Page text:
USC vs. Stanford: Cardinal Stun No. 2 Trojans With Shocking Upset

Ian Hanford@Ian_HanfordFeatured ColumnistSeptember 15, 2012

Stanford's 21-14 victory over Southern California Saturday night makes its prior wins over the Trojans look minor.

The game went back and forth for 60 minutes, with the Trojans' final drive ending in bitter disappointment. Matt Barkley couldn't find time to throw, and the Trojans failed to knot the score. His heave on 4th-and-long fell harmlessly to the ground with nine seconds remaining on the clock.

The Trojans were fighting an uphill battle for most of the night, and they didn't do much to help their cause. Losing running backs Curtis McNeal and Silas Redd (both would eventually return) led Lane Kiffin and the USC coaching staff to abandon the run game in the second half, and Stanford sat on the pass.

Even when healthy, the Trojans' backfield only amassed 26 total yards. Redd's two one-yard scores were the lone bright spot.

Matt Barkley finished 20-of-41 passing with 253 yards and zero touchdowns. He didn't perform like the Heisman Trophy's leading contender should, typified by his two interceptions.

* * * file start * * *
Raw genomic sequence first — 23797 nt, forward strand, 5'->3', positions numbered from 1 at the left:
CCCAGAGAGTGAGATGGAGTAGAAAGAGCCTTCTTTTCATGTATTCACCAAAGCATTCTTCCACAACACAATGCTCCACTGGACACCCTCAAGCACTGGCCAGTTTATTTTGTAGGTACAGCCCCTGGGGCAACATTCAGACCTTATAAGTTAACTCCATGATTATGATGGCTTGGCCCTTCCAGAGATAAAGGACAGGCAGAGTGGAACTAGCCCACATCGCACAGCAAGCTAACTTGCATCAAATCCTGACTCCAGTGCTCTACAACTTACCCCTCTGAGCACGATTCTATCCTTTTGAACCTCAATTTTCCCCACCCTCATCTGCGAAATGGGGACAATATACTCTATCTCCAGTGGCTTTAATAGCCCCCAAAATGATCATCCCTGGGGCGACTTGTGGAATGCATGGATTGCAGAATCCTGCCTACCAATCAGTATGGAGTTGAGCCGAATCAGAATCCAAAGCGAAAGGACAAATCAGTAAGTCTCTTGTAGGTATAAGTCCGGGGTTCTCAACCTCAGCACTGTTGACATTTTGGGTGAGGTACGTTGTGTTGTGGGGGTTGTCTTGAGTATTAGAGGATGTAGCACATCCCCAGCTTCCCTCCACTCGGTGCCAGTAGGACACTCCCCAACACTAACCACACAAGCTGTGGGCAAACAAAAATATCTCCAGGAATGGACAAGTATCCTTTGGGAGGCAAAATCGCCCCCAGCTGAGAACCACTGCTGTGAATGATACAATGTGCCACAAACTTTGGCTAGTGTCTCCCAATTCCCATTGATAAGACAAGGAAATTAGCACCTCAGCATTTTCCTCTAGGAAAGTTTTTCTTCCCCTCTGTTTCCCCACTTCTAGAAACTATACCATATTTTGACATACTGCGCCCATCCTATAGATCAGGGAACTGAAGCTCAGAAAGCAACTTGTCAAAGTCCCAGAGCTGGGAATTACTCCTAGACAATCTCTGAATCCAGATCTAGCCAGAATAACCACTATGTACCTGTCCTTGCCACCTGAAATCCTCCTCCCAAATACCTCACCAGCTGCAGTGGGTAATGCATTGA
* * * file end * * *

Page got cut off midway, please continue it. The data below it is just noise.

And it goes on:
His top targets, Robert Woods and Marqise Lee, were held to 12 combined catches and zero touchdowns. For anyone else, that's not a big deal, but these two All-American talents are normally much more involved.

Barkley's counterpart, Josh Nunes, played well enough in his first major contest as Andrew Luck's successor. He went 15-of-32 for 215 yards and two touchdowns.

He showed surprising mobility and commanded the Cardinal offense when the game mattered most. He did throw two interceptions, but growing pains are anticipated.

Stepfan Taylor made his job a lot easier. The underrated ball-carrier toted the rock 27 times for 153 yards and one touchdown. He was a consistent threat between the tackles and allowed Nunes to play a secondary role in the offense.

The Trojans' defense was exploited at times, but the team was inconsistent overall. Barkley's turnovers, plus the injuries to McNeal and Redd, made this game a very steep hill to climb.

As the game went along, Stanford Stadium got louder. Knocking off the No. 2 team in the nation is always exciting, but the rivalry makes the victory even sweeter.

David Shaw's squad played cagey defense and ran the ball well. It had its flaws, but it played big in big moments.

The Cardinal victory marks the biggest upset in an upset-laden 2012 college-football season. They locked down the Trojans' offense as much as possible and turned the BCS picture on its head in one fell swoop.